J. L. BELL is a Massachusetts writer who specializes in (among other things) the start of the American Revolution in and around Boston. He is particularly interested in the experiences of children in 1765-75. He has published scholarly papers and popular articles for both children and adults. He was consultant for an episode of History Detectives, and contributed to a display at Minute Man National Historic Park.

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Sunday, July 31, 2016

“Excepting only from the benefit of such pardon”

Yesterday I quoted from Gen. Thomas Gage’s proclamation on 12 June 1775 declaring martial law in Massachusetts.

Since at the time Gage controlled only the peninsula of Boston and Castle William, that proclamation didn’t have a big effect in the province. A couple days later, he and his generals started planning to take the Dorchester and Charlestown peninsulas as well, but few people were living in those areas, either.

The part of the proclamation that people most noticed at the time and remember today is its offer of pardon to any surrendering rebels, with a couple of notable exceptions:
In this exigency of complicated calamities, I avail myself of the last effort within the bounds of my duty, to spare the effusion of blood; to offer, and I do hereby in his Majesty’s name, offer and promise, his most gracious pardon in all who shall forthwith lay down their arms, and return to the duties of peaceable subjects, excepting only from the benefit of such pardon, Samuel Adams and John Hancock, whose offences are of too flagitious a nature to admit of any other consideration than that of condign punishment.

And to the end that no person within the limits of this proffered mercy, may plead ignorance of the conseqences of refusing it, I by these presents proclaim not only the persons above-named and excepted, but also all their adherents, associates and abettors, meaning to comprehend in those terms, all and every person, and persons of what class, denomination or description soever, who have appeared in arms against the King’s government, and shall not lay down the same as afore-mentioned, and likewise all such as shall so take arms after the date hereof, or who shall in any-wise protects or conceal such offenders, or assist them with money, provision, cattle, arms, ammunition, carriages, or any other necessary for subsistence or offence; or shall hold secret correspondence with them by letter, message, signal, or otherwise, to be rebels and traitors, and as such as to be treated.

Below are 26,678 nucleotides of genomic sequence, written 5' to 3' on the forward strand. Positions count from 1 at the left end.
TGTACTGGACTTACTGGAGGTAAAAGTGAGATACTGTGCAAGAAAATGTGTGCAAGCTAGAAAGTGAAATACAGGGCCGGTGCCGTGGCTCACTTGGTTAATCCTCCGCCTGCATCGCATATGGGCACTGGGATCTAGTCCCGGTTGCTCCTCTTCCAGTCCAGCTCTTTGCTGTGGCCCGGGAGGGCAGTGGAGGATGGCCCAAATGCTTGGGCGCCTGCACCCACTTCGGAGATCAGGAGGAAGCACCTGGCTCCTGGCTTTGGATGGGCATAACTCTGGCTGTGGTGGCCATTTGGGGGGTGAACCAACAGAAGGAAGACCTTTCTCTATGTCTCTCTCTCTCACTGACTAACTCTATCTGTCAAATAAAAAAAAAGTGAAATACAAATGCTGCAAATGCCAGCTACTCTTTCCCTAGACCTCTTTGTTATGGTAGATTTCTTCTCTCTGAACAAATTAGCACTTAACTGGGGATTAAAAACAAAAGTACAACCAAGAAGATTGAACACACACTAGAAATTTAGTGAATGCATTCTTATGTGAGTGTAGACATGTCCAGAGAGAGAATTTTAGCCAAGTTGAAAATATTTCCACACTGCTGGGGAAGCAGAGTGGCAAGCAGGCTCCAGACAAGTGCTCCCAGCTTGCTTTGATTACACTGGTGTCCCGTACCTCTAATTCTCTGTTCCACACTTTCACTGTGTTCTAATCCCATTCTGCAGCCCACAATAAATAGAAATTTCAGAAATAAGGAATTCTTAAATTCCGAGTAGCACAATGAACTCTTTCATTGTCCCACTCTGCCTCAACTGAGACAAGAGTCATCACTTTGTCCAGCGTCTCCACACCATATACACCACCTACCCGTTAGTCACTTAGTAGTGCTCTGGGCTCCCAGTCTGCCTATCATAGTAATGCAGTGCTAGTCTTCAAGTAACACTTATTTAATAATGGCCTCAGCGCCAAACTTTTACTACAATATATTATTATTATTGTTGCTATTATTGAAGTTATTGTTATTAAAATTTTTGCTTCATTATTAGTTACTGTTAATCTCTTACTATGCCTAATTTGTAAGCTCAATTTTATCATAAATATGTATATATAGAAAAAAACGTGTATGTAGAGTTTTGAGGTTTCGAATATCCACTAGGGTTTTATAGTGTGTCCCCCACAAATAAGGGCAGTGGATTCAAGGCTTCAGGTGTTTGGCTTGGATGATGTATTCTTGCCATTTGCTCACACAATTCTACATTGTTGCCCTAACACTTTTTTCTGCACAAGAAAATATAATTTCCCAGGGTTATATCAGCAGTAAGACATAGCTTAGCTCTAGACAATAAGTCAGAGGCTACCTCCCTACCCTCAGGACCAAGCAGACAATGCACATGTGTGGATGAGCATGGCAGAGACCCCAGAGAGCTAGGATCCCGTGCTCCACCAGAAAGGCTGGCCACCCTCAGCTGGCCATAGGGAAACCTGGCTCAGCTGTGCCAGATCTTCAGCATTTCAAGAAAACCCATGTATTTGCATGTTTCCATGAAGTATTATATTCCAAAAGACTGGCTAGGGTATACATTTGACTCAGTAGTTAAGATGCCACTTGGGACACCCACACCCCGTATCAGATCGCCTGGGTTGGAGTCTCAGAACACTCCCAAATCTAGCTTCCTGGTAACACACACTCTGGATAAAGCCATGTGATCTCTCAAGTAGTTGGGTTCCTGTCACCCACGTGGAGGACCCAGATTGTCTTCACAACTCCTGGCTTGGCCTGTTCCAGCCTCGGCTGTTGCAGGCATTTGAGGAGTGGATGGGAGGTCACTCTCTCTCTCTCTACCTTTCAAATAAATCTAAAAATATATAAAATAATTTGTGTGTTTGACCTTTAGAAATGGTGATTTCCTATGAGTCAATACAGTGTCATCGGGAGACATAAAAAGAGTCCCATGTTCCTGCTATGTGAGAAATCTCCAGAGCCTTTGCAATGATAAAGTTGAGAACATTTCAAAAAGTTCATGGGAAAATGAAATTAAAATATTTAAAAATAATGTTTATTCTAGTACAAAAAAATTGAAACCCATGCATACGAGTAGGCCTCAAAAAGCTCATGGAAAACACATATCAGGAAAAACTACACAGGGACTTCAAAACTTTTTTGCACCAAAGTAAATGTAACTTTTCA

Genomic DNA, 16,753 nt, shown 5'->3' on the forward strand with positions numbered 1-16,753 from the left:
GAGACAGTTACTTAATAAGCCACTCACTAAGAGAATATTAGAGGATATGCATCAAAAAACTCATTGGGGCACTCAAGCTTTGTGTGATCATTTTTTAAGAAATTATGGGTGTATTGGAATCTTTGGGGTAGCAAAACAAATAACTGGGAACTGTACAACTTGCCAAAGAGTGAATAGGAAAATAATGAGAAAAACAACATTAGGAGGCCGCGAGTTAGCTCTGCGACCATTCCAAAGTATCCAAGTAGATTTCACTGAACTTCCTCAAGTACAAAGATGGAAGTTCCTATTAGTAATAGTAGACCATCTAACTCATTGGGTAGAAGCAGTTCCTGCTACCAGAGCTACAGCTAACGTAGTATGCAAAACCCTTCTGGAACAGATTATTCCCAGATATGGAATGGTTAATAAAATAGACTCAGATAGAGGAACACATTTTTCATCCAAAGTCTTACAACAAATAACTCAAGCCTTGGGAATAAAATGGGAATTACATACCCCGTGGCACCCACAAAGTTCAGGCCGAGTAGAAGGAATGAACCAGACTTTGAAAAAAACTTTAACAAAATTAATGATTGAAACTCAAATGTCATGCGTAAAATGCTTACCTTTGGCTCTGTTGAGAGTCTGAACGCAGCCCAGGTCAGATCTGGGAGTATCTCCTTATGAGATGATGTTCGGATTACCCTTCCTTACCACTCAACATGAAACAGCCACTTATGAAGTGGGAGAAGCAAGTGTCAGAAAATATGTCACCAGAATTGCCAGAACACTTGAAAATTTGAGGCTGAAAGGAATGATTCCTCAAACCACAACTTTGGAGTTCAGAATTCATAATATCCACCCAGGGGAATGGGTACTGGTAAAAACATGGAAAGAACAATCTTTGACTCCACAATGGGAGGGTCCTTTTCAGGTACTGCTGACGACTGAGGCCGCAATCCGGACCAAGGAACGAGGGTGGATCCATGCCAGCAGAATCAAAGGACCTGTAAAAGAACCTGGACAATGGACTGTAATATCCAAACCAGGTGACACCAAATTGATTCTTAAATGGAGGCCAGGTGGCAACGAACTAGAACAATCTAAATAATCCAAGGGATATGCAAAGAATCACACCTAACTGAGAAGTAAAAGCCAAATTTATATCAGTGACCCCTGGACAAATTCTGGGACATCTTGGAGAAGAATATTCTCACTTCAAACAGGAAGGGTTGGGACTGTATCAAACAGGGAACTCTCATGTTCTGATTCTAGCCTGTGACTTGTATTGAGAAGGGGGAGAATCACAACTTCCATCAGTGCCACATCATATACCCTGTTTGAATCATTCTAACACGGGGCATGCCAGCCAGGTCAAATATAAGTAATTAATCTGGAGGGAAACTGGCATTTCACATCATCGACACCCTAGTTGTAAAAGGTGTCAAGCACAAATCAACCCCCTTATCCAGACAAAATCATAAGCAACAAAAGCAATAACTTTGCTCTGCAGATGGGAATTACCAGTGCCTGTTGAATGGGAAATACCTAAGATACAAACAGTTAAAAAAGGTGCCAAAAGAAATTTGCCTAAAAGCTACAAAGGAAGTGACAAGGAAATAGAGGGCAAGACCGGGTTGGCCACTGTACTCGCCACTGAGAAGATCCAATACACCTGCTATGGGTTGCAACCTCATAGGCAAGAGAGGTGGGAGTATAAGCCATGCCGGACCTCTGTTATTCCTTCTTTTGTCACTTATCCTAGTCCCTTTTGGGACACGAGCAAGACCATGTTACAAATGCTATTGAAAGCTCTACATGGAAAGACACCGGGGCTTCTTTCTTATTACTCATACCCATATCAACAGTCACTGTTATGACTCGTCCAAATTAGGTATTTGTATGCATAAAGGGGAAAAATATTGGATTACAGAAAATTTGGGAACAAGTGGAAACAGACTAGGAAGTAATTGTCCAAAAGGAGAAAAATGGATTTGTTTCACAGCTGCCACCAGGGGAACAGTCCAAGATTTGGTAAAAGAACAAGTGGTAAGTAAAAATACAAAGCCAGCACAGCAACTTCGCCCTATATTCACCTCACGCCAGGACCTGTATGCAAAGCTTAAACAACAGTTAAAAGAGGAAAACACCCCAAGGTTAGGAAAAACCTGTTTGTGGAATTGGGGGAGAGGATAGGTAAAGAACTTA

Those passages appeared in italics in the printed proclamation, presumably to signal that Gage really, really meant it.

This proclamation is also significant in what it doesn’t say. It offers no financial reward for Hancock and Adams, or any other Patriot leader.

In the 1800s it was common for American authors to say that the British Crown had promised £500 for the capture of Hancock, Adams, and sometimes other men. Some authors say that offer came in early 1775, others in early 1776. But as far as I’ve seen, there’s no evidence the Crown ever offered such a reward at all. None of those authors cites a document to back up the claim.

Gage and his colleagues wouldn’t have kept such a bounty secret; when you make an offer like that, you spread the news as wide as possible. Here, for example, and the proclamations from:
Even without a reward, Adams and Hancock clearly benefited from being singled out as “flagitious” by Gov. Gage, just as they had benefited from the mistaken belief that the king’s troops had tried to catch them in Lexington on 19 April. [I present the evidence against that belief in The Road to Concord.]

TOMORROW: John Hancock’s famous signature.


Anonymous said...

"Flatigious." Not hearing that a lot these days (in fact, my Web program has underlined the word to show that it must be misspelled).

J. L. Bell said...


Anonymous said...

Well, there's the trouble. Thank you.